Triglycerides.
Are there any brush border enzymes for lipids?
NO.
How do lipids get into the cell?
Micelles form with help of bile. Then they move to gut wall where lipid digestion products diffuse across brush border and into epithelial cells.


PASSIVE DIFFUSION down concentration gradient.
How do lipids get OUT OF the cell and into circulation?
They are combined into chylomicrons with apoproteins (function similarly as bile). It's then exocytosed and goes thru lacteals. They enter the circulatory system at thoracic duct.


diffusion into cell --> chylomicrons with apoproteins --> lacteal --> thoracic duct
Where does most fat absorption occur?
jejunum
How does sodium get into cell in postprandial state??
Nutrient coupled electrogenic
How does sodium get into cell in interdigestive state??
Electroneutral NaCl absorption
How does water get into enterocytes?
Mainly follows Na+. Solute driven. Goes thru paracellular route.
Absorption of water is coupled to absorption of _____
Na+
Most water enters in the ____________. Why?
Duodenum. Because the major route is paracellularly, the duodenum has leakiest cell-cell junctions and therefore is easiest to get thru.
Can the "tightness" of the junction be modified? If so, how?
Yes, by hormones, neurotransmitters, nutrients. Glucose decreases tightness and therefore increases water absorption.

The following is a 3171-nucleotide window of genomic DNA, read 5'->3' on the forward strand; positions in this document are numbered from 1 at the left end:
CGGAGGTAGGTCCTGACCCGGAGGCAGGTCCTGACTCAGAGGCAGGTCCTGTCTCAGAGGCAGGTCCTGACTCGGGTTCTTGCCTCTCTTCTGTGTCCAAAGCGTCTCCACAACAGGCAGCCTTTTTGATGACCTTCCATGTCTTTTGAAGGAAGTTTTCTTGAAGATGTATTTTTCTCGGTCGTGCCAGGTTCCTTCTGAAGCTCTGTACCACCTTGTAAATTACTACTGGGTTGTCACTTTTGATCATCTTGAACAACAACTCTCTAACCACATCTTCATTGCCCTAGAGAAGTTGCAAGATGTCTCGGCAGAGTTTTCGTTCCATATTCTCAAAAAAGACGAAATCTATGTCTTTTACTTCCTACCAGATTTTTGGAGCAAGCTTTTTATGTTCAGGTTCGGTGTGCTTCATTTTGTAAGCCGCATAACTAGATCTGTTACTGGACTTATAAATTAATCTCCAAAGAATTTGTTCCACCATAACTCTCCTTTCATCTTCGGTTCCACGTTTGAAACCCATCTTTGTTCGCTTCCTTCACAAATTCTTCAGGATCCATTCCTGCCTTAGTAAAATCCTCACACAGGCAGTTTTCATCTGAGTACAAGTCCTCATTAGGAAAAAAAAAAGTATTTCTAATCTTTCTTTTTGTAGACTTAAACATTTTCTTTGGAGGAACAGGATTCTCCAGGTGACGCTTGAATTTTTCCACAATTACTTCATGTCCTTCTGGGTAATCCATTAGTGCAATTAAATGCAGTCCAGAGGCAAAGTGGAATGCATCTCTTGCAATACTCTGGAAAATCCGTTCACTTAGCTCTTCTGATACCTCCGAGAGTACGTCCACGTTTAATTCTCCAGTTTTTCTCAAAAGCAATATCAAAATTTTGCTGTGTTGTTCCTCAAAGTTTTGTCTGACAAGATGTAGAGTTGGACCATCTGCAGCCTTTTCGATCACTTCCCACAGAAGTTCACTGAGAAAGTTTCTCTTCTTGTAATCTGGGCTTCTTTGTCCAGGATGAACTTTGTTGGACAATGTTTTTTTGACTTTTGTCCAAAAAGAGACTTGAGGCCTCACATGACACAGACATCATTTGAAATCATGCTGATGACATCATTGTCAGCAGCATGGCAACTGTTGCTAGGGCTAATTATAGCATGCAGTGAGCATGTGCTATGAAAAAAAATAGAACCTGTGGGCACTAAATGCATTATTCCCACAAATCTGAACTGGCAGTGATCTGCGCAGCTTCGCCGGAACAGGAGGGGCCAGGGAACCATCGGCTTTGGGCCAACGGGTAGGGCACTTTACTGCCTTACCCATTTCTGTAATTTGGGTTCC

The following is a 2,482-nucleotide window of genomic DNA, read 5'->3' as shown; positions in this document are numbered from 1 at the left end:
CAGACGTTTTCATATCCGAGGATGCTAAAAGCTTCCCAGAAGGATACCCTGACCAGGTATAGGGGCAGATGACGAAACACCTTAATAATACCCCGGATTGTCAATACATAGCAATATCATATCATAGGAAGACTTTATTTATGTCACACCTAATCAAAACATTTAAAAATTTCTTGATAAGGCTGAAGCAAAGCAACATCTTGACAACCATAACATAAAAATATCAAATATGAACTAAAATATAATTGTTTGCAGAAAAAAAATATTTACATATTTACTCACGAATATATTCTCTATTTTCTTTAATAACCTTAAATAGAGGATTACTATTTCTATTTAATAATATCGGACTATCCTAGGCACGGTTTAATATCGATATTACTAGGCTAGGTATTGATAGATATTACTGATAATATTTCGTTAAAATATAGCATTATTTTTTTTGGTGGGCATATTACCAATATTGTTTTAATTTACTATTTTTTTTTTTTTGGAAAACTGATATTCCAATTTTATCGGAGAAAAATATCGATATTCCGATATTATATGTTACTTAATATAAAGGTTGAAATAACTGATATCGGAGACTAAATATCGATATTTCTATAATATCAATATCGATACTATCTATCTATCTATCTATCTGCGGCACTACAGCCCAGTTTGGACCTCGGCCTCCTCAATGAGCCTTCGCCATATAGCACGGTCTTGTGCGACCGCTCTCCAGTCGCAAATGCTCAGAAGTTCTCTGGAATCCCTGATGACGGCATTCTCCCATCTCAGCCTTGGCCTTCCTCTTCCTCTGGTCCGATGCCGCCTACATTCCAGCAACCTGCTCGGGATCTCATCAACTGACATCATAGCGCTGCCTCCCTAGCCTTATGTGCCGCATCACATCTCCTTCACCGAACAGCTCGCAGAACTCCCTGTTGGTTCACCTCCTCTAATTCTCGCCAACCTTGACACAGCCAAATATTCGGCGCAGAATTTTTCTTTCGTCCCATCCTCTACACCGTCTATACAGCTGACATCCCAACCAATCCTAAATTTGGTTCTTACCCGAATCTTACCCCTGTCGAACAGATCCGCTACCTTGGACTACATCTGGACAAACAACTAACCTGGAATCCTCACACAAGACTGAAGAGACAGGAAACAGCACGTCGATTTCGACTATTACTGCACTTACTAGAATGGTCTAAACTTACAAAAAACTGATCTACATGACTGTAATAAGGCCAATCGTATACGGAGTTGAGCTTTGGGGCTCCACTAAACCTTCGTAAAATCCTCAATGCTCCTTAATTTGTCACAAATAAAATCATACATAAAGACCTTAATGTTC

Is net water and sodium absorption active or passive?
Active. It's driven by Na+ movement into cell, which depends on the gradient being maintained by Na+/K+/ATPase.
How is potassium absorbed? (active or passive)?
Passive absorption in small intestine. This occurs after water leaves, the concentration increases. When lumenal concentrations are high, there is net absorption. Vice versa.
How is Cl- absorbed?
Differs depending on region of small intestine.

<b>Jejunum</b>: Net absorption
<b>Ileum and colon</b>: Net absorption


The enterocytes in Crypts of Lieberkuhn secrete Cl- via CFTR as a way to secrete water, nut we're concerned with NET.
How is bicarb absorbed?
Differs depending on region of intestine.

<b>Jejunum:</b> Net absorption
<b>Ileum and colon:</b> Net secretion
How is Ca2+ absorbed?
ACTIVELY absorbed throughout intestine.

Dietary Ca2+ binds to calbindin and is kept separate from signaling Ca2+.

It's pumped out of cell at basolateral membrane by active protein.
What increases Ca2+ absorption?
Vitamin D, Parathyroid hormone.
How is Iron absorbed?
Occurs in the unstirred layer.

Promoted by acidic pH and Vitamin C.

Transferrin binds it and the complex is absorbed by epithelial cell (receptor-mediated endocytosis).

Store in epithelial cells and released to blood (still bound to transferrin) when needed.

If not needed, when the cell dies, iron is lost.
What is mucosal block?
When cell dies, iron is lost. This prevents excess iron from entering blood and causing toxic effects.
How are vitamins absorbed?
All are passively absorbed except
Vitamin C, biotin, Vitamin B1, and Vitamin B12

Fat soluble vitamins follow same route as lipids.
Where does reabsorption of bile salts occur?
Terminal ileum, mainly